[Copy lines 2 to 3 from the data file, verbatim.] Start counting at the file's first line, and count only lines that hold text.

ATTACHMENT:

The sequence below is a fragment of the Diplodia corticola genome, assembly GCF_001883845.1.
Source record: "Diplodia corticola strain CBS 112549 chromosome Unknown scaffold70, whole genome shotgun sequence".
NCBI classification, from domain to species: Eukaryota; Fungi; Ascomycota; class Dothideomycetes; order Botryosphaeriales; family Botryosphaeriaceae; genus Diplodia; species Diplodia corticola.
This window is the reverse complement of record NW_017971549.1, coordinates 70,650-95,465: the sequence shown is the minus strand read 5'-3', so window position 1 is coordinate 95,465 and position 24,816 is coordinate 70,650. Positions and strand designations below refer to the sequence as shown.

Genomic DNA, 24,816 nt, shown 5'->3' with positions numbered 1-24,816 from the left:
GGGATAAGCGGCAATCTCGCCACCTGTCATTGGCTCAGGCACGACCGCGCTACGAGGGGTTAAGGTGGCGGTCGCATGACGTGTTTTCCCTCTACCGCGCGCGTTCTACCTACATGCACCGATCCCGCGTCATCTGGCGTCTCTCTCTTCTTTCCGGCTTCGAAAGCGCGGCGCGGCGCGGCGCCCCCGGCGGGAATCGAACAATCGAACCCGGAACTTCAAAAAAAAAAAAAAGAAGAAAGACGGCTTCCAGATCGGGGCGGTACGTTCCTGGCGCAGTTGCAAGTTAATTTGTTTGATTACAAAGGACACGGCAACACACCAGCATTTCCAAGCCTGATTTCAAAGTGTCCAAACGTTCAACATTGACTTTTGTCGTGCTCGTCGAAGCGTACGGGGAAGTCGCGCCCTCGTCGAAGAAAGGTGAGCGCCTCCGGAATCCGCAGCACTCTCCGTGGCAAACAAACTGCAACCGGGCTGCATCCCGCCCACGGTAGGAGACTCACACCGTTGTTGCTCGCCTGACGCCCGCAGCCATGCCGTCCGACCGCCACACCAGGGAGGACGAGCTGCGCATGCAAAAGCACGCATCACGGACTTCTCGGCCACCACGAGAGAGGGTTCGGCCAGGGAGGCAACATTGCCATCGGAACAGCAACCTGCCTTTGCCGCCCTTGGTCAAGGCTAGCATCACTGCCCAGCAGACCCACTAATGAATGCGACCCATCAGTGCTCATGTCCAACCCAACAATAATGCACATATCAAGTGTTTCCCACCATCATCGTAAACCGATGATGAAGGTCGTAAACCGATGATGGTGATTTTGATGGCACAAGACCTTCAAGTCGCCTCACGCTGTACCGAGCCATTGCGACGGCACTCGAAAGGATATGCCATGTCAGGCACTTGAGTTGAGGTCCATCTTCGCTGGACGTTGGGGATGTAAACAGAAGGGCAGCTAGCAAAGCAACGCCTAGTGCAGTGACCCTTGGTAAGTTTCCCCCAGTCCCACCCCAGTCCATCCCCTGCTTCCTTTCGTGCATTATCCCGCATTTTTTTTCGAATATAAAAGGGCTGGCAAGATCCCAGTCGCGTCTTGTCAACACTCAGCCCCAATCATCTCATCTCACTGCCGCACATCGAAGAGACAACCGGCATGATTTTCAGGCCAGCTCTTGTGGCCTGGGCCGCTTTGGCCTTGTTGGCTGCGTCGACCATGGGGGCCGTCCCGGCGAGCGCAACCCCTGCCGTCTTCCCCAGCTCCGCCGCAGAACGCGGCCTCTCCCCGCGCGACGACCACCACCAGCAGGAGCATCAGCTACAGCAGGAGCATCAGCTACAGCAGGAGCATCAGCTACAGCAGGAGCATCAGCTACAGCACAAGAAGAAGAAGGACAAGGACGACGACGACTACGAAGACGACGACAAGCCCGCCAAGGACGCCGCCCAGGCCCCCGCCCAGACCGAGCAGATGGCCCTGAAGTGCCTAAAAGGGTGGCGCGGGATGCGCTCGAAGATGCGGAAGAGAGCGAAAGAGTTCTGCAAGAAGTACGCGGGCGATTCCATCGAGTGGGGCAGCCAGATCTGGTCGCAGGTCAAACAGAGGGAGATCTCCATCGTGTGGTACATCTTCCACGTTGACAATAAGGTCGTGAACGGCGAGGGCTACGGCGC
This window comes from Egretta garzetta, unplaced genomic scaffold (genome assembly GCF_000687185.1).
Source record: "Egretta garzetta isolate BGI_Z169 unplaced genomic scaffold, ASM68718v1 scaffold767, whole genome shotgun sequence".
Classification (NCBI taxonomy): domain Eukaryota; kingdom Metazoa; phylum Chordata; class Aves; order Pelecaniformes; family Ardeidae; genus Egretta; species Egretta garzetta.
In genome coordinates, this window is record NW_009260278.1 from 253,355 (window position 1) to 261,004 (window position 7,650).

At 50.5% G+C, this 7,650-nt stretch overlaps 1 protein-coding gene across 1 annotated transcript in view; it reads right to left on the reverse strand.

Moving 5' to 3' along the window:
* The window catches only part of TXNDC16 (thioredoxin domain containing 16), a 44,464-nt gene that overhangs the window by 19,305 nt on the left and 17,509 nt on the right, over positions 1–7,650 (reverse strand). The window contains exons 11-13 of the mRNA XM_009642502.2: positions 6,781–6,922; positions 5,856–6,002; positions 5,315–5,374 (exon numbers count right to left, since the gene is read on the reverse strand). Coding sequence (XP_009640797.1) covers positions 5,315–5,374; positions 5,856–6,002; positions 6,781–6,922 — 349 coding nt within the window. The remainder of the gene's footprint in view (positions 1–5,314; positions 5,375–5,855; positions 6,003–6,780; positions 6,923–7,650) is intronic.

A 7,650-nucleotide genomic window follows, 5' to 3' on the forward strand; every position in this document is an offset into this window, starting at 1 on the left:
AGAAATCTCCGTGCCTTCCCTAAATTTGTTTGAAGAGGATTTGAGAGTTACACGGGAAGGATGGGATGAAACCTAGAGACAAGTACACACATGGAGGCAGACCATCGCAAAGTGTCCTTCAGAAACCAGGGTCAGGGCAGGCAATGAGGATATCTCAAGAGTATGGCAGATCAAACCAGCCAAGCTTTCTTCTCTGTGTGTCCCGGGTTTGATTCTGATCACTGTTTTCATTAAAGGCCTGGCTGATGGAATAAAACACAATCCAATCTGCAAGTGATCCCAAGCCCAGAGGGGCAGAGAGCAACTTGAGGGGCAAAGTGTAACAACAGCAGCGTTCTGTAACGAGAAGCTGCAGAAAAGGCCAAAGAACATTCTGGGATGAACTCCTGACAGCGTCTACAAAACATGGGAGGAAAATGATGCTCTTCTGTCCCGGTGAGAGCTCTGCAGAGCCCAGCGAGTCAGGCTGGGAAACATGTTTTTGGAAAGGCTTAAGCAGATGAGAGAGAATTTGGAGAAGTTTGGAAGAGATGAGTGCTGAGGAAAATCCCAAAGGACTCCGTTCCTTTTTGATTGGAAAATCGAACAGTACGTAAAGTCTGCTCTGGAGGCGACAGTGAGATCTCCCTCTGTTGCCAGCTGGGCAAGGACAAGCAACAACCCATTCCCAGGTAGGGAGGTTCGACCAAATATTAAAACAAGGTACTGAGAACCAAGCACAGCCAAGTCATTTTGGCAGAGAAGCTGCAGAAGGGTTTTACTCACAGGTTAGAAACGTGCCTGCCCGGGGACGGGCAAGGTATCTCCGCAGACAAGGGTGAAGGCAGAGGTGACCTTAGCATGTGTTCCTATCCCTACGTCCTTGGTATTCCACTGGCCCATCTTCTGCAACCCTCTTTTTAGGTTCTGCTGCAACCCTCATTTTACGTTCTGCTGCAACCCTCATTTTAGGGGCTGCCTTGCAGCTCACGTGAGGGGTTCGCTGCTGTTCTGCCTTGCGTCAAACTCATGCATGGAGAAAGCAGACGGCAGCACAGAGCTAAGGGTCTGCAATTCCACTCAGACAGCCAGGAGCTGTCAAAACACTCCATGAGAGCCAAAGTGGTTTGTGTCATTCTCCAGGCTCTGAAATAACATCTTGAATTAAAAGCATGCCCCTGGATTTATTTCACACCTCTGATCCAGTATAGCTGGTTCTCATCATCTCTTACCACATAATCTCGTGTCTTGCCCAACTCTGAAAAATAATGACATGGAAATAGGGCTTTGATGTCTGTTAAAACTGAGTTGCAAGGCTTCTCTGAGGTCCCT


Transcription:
Source record: "Diplodia corticola strain CBS 112549 chromosome Unknown scaffold70, whole genome shotgun sequence".
NCBI classification, from domain to species: Eukaryota; Fungi; Ascomycota; class Dothideomycetes; order Botryosphaeriales; family Botryosphaeriaceae; genus Diplodia; species Diplodia corticola.